Posted in Gardening at Home, Gardening at School, General, tagged Carnivorous Plants, Carnivorous plants for children, Carnivorous plants on your windowsill, gardening, Grow Carnivorous Plants, How to grow Carnivorous plants, Insect eating plants, Looking after Carnivorous plants, Pitcher Plant, recycle works, recycleworks, school gardening, School Projects, Sundew, Venus Fly Trap on August 30, 2012|
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Bank Holiday Monday was a washout (again) and there was no possibility of getting out in the garden so we decided on some retail therapy – a visit to a garden centre. When we got there Thomas disappeared into one of the heated greenhouses and found some Carnivorous plants; he was fascinated by them as were some of the other children. We bought a Venus Fly Trap (Dionaea) and a Sundew (Drosera), to add to the Pitcher Plant (Sarracenia) that we already have in the greenhouse at home.
Venus Fly Trap
The Venus Fly Trap (Dionaea) is perhaps the most well known carnivorous plant, its traps are made from special leaves that are folded in two with spines along the edges. Inside each trap there are three trigger hairs, two of these must be touched in succession for the trap to close catching its insect prey inside. The plant absorbs the nutrients from the insect and after about ten days the trap re-opens. It is not recommended that you make the traps close without an insect inside as this can weaken the plant.
The Sundew (Drosera) captures its prey in a totally different way, each of its leaves have lots of little hairs that look like they are covered in dew but this is actually glue, when an insect lands on them it gets stuck and is then absorbed by the plant.
The Pitcher Plant (Sarracenia) has another method of catching its prey. The leaves of the pitcher plant are shaped like a funnel with a hood over the top, the lip of the funnel is slippery, the insect lands on this and falls in, it is trapped inside by backward pointing hairs and cannot get out, then it is absorbed by the plant.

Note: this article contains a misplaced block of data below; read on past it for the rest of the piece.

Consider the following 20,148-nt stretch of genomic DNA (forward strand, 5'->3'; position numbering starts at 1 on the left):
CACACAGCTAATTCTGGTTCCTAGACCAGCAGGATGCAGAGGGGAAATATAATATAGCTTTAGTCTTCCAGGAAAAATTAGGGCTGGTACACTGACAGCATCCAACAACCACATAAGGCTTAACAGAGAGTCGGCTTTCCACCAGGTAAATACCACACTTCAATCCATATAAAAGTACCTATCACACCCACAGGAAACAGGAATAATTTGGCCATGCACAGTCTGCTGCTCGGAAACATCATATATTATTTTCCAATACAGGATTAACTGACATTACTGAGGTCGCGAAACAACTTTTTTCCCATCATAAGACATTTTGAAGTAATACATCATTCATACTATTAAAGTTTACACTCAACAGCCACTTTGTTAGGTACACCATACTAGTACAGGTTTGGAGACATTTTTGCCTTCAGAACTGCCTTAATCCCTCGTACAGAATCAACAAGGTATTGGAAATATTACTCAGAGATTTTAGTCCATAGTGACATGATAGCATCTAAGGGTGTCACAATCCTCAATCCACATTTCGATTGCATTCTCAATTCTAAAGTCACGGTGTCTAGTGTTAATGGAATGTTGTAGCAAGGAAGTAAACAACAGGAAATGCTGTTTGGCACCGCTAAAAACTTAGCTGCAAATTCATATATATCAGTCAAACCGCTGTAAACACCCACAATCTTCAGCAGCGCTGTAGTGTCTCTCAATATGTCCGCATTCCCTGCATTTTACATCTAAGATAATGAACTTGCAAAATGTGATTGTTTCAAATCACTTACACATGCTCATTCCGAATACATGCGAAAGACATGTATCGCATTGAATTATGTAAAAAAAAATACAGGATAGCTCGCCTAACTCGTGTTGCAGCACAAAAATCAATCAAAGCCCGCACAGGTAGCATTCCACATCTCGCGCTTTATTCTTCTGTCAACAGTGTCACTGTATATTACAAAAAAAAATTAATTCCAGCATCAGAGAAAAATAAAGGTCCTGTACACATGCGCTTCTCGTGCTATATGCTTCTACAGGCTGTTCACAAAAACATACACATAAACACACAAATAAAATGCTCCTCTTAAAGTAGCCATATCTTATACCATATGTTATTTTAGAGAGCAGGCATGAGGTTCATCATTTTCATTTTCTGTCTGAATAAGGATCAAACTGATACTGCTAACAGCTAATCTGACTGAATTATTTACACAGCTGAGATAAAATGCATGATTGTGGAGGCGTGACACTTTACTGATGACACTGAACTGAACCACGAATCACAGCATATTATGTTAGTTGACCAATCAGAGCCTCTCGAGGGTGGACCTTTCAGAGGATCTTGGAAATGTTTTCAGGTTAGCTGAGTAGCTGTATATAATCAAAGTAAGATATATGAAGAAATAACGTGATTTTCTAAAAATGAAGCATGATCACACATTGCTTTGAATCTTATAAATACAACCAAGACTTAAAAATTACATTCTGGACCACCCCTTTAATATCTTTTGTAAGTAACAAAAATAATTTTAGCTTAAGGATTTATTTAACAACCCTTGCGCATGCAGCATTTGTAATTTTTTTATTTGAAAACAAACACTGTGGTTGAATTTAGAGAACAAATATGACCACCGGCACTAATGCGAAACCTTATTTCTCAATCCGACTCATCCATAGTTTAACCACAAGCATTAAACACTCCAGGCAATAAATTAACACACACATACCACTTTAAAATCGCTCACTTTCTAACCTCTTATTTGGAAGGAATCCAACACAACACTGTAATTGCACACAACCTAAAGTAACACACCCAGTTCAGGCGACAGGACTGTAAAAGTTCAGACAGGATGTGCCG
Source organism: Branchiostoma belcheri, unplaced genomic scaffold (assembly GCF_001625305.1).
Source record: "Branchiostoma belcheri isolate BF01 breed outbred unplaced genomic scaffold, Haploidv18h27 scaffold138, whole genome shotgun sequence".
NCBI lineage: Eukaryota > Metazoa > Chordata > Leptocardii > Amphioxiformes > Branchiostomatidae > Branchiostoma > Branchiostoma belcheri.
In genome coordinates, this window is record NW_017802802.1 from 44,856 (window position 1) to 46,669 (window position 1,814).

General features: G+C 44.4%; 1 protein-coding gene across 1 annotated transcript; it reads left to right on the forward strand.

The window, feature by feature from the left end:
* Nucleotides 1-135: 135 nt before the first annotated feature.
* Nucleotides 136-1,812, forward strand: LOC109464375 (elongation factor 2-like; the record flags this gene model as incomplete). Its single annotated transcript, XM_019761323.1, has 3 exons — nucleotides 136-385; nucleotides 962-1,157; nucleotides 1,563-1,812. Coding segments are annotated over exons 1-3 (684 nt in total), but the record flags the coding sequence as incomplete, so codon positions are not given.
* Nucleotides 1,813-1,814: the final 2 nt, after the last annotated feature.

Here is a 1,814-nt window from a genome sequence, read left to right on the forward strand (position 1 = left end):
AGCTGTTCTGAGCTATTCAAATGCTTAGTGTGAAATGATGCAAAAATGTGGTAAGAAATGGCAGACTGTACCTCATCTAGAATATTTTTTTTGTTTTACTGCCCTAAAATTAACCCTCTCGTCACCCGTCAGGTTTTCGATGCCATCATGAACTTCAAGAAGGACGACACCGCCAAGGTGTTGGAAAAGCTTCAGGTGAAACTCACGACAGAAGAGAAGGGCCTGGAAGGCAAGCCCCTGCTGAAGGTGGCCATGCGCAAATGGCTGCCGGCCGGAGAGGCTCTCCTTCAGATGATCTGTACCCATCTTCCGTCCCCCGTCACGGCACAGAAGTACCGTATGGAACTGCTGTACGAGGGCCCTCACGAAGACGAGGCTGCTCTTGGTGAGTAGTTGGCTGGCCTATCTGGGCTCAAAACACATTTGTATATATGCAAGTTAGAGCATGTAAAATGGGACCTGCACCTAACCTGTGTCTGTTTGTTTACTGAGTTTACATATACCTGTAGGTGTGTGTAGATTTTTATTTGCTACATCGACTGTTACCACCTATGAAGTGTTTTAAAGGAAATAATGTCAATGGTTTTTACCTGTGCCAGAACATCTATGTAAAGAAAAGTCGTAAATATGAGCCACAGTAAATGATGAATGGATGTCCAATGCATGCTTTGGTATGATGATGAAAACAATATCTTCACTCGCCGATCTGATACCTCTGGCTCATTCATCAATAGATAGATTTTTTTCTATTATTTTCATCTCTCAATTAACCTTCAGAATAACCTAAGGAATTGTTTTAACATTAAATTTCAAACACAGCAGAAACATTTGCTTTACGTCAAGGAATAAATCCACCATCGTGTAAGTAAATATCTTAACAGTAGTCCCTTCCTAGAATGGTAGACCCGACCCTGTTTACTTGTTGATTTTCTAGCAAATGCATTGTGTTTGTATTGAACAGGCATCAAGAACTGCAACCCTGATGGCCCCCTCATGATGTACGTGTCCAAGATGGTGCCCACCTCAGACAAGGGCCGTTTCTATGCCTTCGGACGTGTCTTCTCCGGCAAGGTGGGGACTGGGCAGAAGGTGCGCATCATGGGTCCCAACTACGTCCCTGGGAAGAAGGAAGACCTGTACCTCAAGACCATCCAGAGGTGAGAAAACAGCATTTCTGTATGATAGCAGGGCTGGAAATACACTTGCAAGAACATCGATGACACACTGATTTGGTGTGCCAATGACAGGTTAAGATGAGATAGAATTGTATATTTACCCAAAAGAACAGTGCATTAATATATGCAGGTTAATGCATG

Place Carnivorous Plants in a light position, and keep them well watered with rainwater.
The next day Thomas took his plants to show his grandma and grandad and for them to ‘feed in their conservatory’ as there are a lot of flies in there!
I remember having a Venus Fly Trap when I was about Thomas’s age.
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Posted in Gardening at Home, Gardening at School, General, Seasonal Celebrations, tagged carlingford seed potatoes, christmas dinner, gardening in school, gardening with children, grow potatoes for christmas, grow potatoes for christmas dinner, grow your own, harvest potatoes at christmas, kids gardening, new potatoes for christmas, new potatoes for christmas dinner, potato growing bags, potato growing kit, potatoes in bags, recycle works, recycleworks, school gardening, School Projects on August 25, 2012|
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Delicious New Potatoes
Nothing beats the taste of freshly picked fruit and vegetables and the potato has got to be at the top of the list for taste in home grown versus supermarket vegetables, especially the new potato. I hate to mention Christmas in August, but why not spoil friends and family by serving up your own freshly harvested, home grown, new potatoes with your Christmas Dinner, they will be very impressed, and they make a great and healthier alternative to the traditional roast potato.
Carlingford Seed Potatoes
It might sound impossible ‘growing new potatoes in winter’ but it is very easy to do and they need very little attention, one of the easiest and most popular varieties to grow is Carlingford. To be able to harvest your potatoes at Christmas they need to be planted before the end of August, which doesn’t give you much time.
Potato Growing Bags
The best way to grow them is to plant them in potato bags or large containers in good vegetable compost. Once planted give them a good water, and place in a warm position outside where they will get off to a good start, make sure that they don’t dry out. As the weather turns colder protect the tops from any light frosts with fleece and then bring the bags/containers inside (greenhouse, polytunnel, porch, cold frame) before any damaging hard frosts and when the weather turns bad. The potato plants should have finished flowering after 12 weeks when they can either be harvested or you can cut the tops off and leave the potatoes in the compost until you need them. The benefits of growing them in bags or containers are that they can easily be moved indoors when the weather turns bad, it gives them extra protection from slugs and the harvested potatoes should be unmarked and look attractive.
Make sure that you grow enough, you don’t want to be short on Christmas Day, if you have a good crop they can be made into potato salad for your Boxing Day or New Year buffet.
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